6. Why are they hot now?
The pandemic has raised volatility levels, making IPOs riskier and bringing that market to something of a crawl. At the same time, the U.S. Federal Reserve had pumped extra cash into the market. Its actions also lowered yields, meaning SPACs offered the prospect of better returns that came with some downside protection, thanks to the right of redemption. And the new attention came as venture capital and private equity funds that had pumped money into private companies for a decade were looking for an exit — preferably not an IPO.
7. What kind of deals are happening?
All kinds. And lots of them. In January, 16 SPAC deals totaling $12.5 billion were announced, according to data compiled by Bloomberg. The largest of those was Foley Trasimene Acquisition Corp.’s $3 billion deal for Alight Solutions. Also in January, Social Finance Inc. said it was planning a merger with a blank-check company valuing it at around $8.7 billion. This month, Tilman Fertitta said he was taking his restaurant and casino empire public through a SPAC deal valuing the company at $6.6 billion, including debt. SPAC deals typically take the form of “reverse mergers,” in which an SPAC takes the name of the business it bought.
8. What’s the advantage?
For companies seeking a path to public markets, a reverse-merger with a SPAC has increasingly become an enticing alternative relative to the traditional route of conducting an IPO. SPACs have attracted more companies in futuristic industries such as space tourism and electric vehicles. These companies that have yet to make a profit could market their future financial prowess in a SPAC listing — something that’s not allowed in an IPO. One perceived advantage of going public with a SPAC is a shorter timeline to listing relative to a regular IPO. A SPAC merger may also be considered appealing to companies, because it is a privately negotiated acquisition with a set price. And once a deal is formally inked, the path to public markets is set, meaning a bout of market turmoil is less likely to derail things.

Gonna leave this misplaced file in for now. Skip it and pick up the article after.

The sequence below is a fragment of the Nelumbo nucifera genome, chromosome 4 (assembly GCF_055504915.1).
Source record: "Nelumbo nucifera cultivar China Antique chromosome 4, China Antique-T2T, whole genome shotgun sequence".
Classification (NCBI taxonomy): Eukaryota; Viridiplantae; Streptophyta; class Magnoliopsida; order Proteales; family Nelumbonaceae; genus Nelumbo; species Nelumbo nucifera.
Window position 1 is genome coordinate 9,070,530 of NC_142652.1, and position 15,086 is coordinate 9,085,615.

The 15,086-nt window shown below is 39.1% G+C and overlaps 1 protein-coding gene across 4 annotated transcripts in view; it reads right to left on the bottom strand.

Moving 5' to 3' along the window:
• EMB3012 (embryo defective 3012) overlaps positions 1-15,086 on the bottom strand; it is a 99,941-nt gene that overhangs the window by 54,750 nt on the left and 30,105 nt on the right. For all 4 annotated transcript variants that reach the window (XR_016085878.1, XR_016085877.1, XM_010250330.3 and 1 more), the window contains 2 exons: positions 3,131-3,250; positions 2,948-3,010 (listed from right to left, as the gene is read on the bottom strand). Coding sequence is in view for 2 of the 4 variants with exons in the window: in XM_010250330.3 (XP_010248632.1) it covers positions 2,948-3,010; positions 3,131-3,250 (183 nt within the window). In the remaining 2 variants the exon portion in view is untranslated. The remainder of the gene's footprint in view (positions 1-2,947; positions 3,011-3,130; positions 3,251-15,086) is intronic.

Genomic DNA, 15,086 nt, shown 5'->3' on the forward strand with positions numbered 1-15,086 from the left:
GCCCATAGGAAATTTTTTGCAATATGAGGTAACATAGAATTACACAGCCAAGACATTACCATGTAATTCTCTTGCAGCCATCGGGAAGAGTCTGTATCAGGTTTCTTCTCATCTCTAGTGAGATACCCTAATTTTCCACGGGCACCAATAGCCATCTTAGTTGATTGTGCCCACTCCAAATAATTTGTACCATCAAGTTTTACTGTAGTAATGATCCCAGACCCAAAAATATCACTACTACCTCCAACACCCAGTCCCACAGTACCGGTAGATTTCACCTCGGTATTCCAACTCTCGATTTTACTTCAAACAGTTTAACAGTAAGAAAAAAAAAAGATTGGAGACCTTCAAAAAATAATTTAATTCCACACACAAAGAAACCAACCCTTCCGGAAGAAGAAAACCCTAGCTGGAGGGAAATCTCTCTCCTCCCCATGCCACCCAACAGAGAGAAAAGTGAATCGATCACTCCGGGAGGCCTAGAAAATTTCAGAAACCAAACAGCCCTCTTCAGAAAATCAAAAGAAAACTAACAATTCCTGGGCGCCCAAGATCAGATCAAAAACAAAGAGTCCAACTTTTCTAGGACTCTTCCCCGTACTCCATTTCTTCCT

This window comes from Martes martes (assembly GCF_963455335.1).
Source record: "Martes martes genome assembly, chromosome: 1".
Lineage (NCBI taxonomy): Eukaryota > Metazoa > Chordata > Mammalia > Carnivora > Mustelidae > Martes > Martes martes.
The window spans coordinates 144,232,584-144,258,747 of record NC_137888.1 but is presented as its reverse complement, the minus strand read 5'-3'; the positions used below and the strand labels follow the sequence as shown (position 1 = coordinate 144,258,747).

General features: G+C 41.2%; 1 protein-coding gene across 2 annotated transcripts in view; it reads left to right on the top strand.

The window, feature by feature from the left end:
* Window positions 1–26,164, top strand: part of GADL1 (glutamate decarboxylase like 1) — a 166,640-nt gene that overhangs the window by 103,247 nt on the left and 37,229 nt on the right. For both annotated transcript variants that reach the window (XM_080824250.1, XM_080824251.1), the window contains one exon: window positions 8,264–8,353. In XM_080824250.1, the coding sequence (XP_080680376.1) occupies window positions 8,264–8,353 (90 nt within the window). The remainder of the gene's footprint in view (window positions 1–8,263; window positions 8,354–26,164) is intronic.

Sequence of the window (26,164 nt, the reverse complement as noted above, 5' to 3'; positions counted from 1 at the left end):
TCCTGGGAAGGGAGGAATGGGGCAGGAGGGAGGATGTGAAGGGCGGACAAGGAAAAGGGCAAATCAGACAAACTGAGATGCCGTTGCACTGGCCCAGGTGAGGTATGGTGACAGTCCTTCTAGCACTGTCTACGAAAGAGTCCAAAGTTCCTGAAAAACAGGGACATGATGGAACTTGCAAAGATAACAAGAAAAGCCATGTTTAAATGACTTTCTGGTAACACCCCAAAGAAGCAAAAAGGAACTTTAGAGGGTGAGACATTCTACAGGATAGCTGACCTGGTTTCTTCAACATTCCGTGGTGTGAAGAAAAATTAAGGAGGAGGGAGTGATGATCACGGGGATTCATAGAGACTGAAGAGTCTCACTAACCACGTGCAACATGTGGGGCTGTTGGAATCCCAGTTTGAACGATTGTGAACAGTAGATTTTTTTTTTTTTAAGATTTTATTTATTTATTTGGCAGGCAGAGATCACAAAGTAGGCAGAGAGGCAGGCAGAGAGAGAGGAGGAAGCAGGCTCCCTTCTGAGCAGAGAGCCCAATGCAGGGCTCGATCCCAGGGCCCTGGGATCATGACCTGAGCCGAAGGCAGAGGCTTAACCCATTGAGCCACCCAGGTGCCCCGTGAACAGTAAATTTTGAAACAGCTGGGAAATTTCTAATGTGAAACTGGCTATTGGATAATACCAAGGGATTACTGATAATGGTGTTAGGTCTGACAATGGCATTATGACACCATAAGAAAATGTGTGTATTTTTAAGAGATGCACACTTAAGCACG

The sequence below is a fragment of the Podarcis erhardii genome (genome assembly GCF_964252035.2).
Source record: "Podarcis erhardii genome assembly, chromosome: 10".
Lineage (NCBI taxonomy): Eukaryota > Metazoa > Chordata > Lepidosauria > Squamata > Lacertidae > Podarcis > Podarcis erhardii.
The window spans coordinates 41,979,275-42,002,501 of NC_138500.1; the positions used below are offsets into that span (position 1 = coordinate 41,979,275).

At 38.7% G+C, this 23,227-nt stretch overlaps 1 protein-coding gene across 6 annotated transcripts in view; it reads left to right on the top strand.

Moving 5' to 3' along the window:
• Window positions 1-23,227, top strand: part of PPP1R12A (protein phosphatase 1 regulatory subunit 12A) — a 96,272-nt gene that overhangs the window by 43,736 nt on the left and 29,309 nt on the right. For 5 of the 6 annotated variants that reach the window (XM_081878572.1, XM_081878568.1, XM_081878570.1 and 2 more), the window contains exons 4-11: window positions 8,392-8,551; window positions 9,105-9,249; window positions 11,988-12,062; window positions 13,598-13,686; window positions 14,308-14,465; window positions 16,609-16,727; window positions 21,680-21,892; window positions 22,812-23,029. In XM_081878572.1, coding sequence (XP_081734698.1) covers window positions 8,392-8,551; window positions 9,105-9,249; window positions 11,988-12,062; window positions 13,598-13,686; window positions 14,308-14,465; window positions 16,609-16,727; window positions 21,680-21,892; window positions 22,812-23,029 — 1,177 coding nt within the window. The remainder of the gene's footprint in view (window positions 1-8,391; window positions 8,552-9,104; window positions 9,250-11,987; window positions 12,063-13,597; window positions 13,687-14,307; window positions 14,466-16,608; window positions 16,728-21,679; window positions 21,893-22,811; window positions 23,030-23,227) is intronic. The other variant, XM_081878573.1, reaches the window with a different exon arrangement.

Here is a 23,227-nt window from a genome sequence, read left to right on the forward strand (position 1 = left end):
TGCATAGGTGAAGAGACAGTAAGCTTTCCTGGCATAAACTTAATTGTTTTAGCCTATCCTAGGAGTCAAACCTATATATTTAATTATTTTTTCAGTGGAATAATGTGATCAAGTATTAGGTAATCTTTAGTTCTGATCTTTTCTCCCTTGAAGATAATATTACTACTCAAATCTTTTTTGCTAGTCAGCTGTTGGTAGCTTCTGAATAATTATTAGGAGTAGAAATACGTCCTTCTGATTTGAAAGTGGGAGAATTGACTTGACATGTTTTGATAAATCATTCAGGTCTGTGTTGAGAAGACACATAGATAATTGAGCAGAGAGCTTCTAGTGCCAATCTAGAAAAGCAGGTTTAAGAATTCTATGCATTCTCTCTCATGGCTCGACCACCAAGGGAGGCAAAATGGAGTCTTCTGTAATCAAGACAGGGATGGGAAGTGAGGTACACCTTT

9. What do critics say?
For one thing, that SPACs don’t offer the cheapest deal. Associated fees in going public via SPACs can make them effectively, more expensive. Although companies don’t pay the usual 5% to 7% IPO fee to investment banks, the cost of capital of a SPAC deal could end up costing more. And SPACs aren’t always faster than a traditional IPO — the Securities and Exchange Commissions has similar requirements for IPOs and SPAC listings.
10. What’s the appeal for sponsors and investors?